Every day I speak to people and I always hear different reason why they cannot or haven’t been exercising at all. From “having no time” to “Have no motivation”. What really got me recently is I had couple of people actually bravely told me that they are too depressed to do anything at all.
Too depressed to even work and even spends their life at home doing absolutely nothing and relying on “Anti- Depressants”. I was happy that they actually got the courage to finally get up and get to the gym to make a difference in their lives.
Let me tell you a little thing about depression. Depression refers to psychiatric problem disorder encompassing a wide range of mental health problems characterised by loss of interest and inability to find enjoyment in ordinary things and experiences, episodes of unhappiness, persistent low mood and a range of associated emotional, cognitive, physical and behavioural symptoms.
The cause of depression is unknown but it is likely result from a complex interaction of biological, psychological and environmental/social factors.
I know everybody gets in low mood from time to time but this is different from that. Depression is diagnosed when a person had a number of depressive consistently for couple of weeks or more.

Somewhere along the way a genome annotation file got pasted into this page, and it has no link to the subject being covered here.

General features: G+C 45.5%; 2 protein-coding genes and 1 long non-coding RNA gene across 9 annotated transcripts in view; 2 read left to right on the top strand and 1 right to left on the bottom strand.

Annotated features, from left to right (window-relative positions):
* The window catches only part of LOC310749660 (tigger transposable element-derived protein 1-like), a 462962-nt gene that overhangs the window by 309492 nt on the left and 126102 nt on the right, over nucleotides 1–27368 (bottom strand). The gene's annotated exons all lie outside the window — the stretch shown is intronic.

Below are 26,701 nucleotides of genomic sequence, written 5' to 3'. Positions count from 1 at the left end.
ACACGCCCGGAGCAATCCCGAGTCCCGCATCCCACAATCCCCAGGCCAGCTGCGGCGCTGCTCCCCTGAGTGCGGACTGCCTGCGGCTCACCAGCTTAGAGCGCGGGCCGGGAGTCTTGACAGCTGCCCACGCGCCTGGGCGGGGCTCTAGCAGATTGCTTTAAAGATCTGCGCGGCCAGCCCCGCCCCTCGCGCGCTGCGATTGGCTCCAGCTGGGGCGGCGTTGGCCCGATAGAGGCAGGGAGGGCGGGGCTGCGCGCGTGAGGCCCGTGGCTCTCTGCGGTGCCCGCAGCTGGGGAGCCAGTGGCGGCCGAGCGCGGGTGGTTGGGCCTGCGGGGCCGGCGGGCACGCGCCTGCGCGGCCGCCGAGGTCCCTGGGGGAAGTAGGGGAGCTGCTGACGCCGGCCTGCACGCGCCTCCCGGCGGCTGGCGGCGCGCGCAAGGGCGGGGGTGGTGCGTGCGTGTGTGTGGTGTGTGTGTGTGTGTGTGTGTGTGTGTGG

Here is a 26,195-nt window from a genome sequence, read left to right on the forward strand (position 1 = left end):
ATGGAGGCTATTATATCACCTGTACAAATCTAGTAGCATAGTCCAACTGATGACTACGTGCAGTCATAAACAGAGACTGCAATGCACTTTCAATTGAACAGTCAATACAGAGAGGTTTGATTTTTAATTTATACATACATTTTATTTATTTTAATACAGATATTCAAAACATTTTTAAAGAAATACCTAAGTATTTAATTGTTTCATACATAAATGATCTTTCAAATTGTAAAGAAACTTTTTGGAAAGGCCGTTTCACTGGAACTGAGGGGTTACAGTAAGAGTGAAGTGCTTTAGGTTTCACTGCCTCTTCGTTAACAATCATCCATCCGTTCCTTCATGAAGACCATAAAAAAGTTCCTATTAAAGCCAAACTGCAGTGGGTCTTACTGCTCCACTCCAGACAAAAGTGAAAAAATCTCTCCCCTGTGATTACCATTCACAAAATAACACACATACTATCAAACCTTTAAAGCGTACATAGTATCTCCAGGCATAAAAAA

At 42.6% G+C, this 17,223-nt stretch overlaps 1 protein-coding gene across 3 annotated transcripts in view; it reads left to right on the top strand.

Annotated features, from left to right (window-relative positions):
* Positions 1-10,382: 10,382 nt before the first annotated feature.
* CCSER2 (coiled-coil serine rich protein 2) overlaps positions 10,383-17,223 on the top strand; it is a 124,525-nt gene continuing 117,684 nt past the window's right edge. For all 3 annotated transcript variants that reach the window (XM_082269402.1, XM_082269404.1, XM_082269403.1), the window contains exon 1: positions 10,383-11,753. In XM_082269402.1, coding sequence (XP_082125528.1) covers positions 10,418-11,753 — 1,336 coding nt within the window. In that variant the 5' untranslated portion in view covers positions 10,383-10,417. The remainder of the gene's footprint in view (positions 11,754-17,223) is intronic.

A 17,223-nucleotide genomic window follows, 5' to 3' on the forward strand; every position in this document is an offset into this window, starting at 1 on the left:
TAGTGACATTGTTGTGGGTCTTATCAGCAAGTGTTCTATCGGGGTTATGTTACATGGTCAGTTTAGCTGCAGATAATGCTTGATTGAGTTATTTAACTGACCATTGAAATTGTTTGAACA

This symptoms includes:
-Continuous depressed mood
-Feeing’s of hopelessness
-Reduced interest in activities
Depression can affect anyone at any time.
By changing your lifestyle this could intervene with your depression problems by exercising, dietary change, social support and stress management.
So how can exercise help with your depressions?
Research in the area of physical activity and mental health has found that a positive relationship exists between physical activity and mental health.
There is a growing evidence to suggest that it is not necessarily the exercise per se that is responsible for the positive experiences that people have, but the factors such as social interactions that take place during undertaking physical activity such as group class, boot camps or even training with friends.
Physical activity is useful for preventing and easing symptoms of depression. Bear in mind the factors such as anxiety, hopelessness and lethargy can make exercise very challenging; therefore a flexible and enjoyable exercise programme or class will have the best chance of for success.
Simple walk (alone or in a small group) would be a great for someone that is just starting out and trying to ease into active lifestyle.
Being with other participants and great exercise atmosphere are important too, as exercise itself.
Exercise releases feel-good brain chemical that eases depression such as endorphins. Endorphins triggers a positive feeling in the body similar to morphine. For example, the feeling that follows a run or workout is often described as “euphoric.” That feeling, known as a “runner’s high,” can be accompanied by a positive and energizing outlook on life.
Endorphins act as analgesics, which means they diminish the perception of pain. They also act as sedatives and same ones that bind some pain medicines but unlike morphine or medicines, Endorphins does not to addiction or dependence.
Regular exercise reduces stress, ward off anxiety and feelings of depression, boost self-esteem and confidence and helps improve sleep.
Any type of exercise is useful as long as it suits you and you do enough of it. Also, exercising with a close friend, your partner or joining group exercise because strong emotional support and knowing that others are supportive o you is very beneficial.